In the United States, voting is often viewed as one of the most important exercises of human rights. However, for the nearly 4 million Americans with intellectual and developmental disabilities who are legally eligible to vote, this human right is frequently denied or little is done to assist them in casting their votes. Curtis Decker is the executive director of the National Disability Rights Network. Decker states that the struggle to ensure that Americans with disabilities are able to vote independently and privately is a constant struggle.
Factors Possibly Affecting the Ability of Individuals with IDD to Vote
There have been numerous suggestions as to why many individuals with intellectual and developmental disabilities are not voting, these suggested reasons include:
- Limited literacy skills
- Inadequate knowledge of issues related to voting
- Service providers neglecting to teach voting skills
- Residing in settings where voting is not regularly performed
- A lack of accessible polling places and/or voting materials
- Discouragement from poll workers
Whether singularly or in combination, these factors may prevent or deter individuals with intellectual and developmental disabilities from registering to vote, or visiting their local polling place to cast their vote. Numerous steps have been taken to ensure that Americans with disabilities have the equal opportunity to vote that Americans without disabilities do. Service providers can make a difference by taking steps to learn more about the voting process in general through voter forums and online services. Furthermore, service providers should consider finding ways to assist persons being served who are interested in exercising their right to vote.
How Service Providers Can Learn More About Issues Related to Voting
Take Advantage of Free Voter Forums
By attending one of the free voter forums, service providers can learn more about the stance the Democratic and Republican parties take on the issues affecting individuals with disabilities.
In addition, at these voter forums, service providers:
- may be able to register to vote; and
- may test ballot marking machines.
- Sept. 28, 2016 – Salisbury, Maryland
- Oct. 6, 2016 – Baltimore, Maryland
Download the Maryland REV UP Campaign Toolkit
The Maryland REV UP Toolkit offers a wealth of information and resources, including:
- Information related to voter registration, voting deadlines and polling place accessibility.
- Voting rights.
- A survey to complete about the polling place visited.
To Learn More, Contact Disability Rights Maryland (DRM)
Contact DRM to schedule a training presentation that includes information related to registering to vote:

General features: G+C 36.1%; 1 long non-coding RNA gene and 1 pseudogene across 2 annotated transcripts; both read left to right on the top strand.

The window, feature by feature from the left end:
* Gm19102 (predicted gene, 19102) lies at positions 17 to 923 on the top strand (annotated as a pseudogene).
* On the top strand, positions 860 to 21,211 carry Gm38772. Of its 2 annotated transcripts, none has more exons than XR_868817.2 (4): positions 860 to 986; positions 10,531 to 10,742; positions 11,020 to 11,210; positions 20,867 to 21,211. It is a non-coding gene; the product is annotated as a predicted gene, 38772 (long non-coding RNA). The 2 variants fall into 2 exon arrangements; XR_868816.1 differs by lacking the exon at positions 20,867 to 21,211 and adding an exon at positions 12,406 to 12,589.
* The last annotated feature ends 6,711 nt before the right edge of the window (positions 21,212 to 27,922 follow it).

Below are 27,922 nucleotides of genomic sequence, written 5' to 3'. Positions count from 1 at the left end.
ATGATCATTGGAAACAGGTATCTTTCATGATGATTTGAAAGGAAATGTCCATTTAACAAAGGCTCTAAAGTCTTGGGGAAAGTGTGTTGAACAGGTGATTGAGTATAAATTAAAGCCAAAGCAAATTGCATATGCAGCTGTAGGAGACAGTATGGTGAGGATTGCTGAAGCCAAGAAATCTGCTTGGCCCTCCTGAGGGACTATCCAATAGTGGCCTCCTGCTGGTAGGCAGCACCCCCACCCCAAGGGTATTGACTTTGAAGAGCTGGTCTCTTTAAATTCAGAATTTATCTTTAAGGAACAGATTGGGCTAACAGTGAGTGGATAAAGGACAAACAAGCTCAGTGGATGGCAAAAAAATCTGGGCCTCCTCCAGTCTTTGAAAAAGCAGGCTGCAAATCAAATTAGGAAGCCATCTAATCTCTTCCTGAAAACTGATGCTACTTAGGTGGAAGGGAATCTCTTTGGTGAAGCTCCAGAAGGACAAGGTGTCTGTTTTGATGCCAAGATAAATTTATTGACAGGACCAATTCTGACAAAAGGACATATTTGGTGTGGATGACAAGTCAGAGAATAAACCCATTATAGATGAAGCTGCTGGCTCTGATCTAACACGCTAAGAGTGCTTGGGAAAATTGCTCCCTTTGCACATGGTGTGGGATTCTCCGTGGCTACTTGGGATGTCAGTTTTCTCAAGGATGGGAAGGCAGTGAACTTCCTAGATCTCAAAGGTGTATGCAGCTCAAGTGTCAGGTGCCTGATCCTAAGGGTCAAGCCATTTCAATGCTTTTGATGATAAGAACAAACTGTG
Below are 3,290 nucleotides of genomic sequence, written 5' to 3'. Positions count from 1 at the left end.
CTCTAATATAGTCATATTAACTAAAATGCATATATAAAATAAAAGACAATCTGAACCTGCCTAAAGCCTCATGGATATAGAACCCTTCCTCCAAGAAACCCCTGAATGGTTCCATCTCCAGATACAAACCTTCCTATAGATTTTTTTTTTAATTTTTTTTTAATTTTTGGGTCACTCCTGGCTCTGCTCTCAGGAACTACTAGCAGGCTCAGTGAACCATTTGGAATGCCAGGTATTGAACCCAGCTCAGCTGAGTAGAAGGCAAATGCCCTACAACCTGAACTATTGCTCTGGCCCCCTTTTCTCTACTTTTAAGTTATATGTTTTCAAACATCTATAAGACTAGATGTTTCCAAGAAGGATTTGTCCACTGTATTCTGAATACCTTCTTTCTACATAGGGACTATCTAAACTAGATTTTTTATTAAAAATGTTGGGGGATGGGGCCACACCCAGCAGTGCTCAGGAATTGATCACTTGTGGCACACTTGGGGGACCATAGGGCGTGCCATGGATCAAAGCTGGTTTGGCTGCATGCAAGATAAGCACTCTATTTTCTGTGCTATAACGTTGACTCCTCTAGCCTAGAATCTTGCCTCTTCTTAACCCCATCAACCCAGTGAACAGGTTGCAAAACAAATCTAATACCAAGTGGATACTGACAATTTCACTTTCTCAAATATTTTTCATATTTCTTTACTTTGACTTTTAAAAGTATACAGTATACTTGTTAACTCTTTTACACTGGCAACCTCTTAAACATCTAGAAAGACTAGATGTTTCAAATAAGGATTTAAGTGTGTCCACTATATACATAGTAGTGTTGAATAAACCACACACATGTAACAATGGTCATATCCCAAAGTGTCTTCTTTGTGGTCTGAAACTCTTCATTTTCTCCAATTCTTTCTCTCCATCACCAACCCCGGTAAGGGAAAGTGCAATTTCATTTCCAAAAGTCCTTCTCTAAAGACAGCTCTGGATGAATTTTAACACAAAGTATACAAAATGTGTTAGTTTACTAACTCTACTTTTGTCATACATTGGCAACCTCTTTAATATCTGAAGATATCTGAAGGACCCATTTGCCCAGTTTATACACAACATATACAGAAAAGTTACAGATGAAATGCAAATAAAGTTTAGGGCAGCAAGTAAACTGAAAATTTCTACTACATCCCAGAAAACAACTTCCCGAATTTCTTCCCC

DRM Voting Advocate, Tracy Wright
tracyw@DisabilityRightsMD.org or (443) 690-2603
To report any concerns related to voting, service providers can:
email the DRM at voting@DisabilityRightsMD.org or call the DRM Voter Hotline at (443) 692-2492.
Maryland Developmental Disabilities Council
217 East. Redwood Street, Suite 1300
Baltimore, Maryland 21202
(800) 305-6441 (MD Relay: 711)
4 Tips for Assisting People with Intellectual and Developmental Disabilities Who Want to Vote
- Visit the U.S. Vote Foundation website to help the person being served register to vote. There are varying deadlines for each state in relation to the registering to vote. For example, in Maryland, individuals must register to vote by Oct. 18, 2016.
- Service providers can assist individuals with IDD who want to exercise their right to vote by helping them attain an absentee ballot from the U.S. Vote Foundation. The deadline for requesting an absentee ballot in Maryland is Nov. 1, 2016; however, online requests for Maryland residents is permitted until Nov. 4, 2016.
- Once the ballot arrives, assist the person being served with filling it out and mailing it. Again, there is a deadline as to the mailing date of the absentee ballot: In Maryland, an absentee ballot must be postmarked no later than Nov. 8, 2016 and received by Nov. 18, 2016.
- Individuals in Maryland who are interested in voting early can do so from Oct. 27, 2016 – Nov. 3, 2016.
Americans with Disabilities Act (ADA) Title II and Voting Initiative
Title II of the Americans with Disabilities Act (ADA) requires local and state governments to provide individuals with disabilities access to every aspect necessary to exercise their right to vote. Title II mandates that the government provide individuals with disabilities a means to register to vote, an accessible polling place as well as the ability to vote using a ballot. In 2015, the Civil Rights Division and U.S. Attorney’s Offices throughout the nation worked together to create the ADA Voting Initiative. This initiative covers all aspects of voting.
The ADA and Help America Vote Act (HAVA) require all Americans (including individuals with disabilities and seniors) have an opportunity to participate in the voting process:
- If necessary, individuals with disabilities are permitted to bring someone with them to help them vote.
- Curbside voting is available for individuals with disabilities or those who are at least 65 years of age, a poll worker will bring the voting materials to the car.
Revised Polling Places Checklist Created to Ensure Accessibility
With new emphasis being placed on the right of individuals with disabilities to vote, the Department of Justice has recently amended the Polling Places Checklist for the ADA to ensure every eligible individual with a disability can exercise his or her right to vote in person.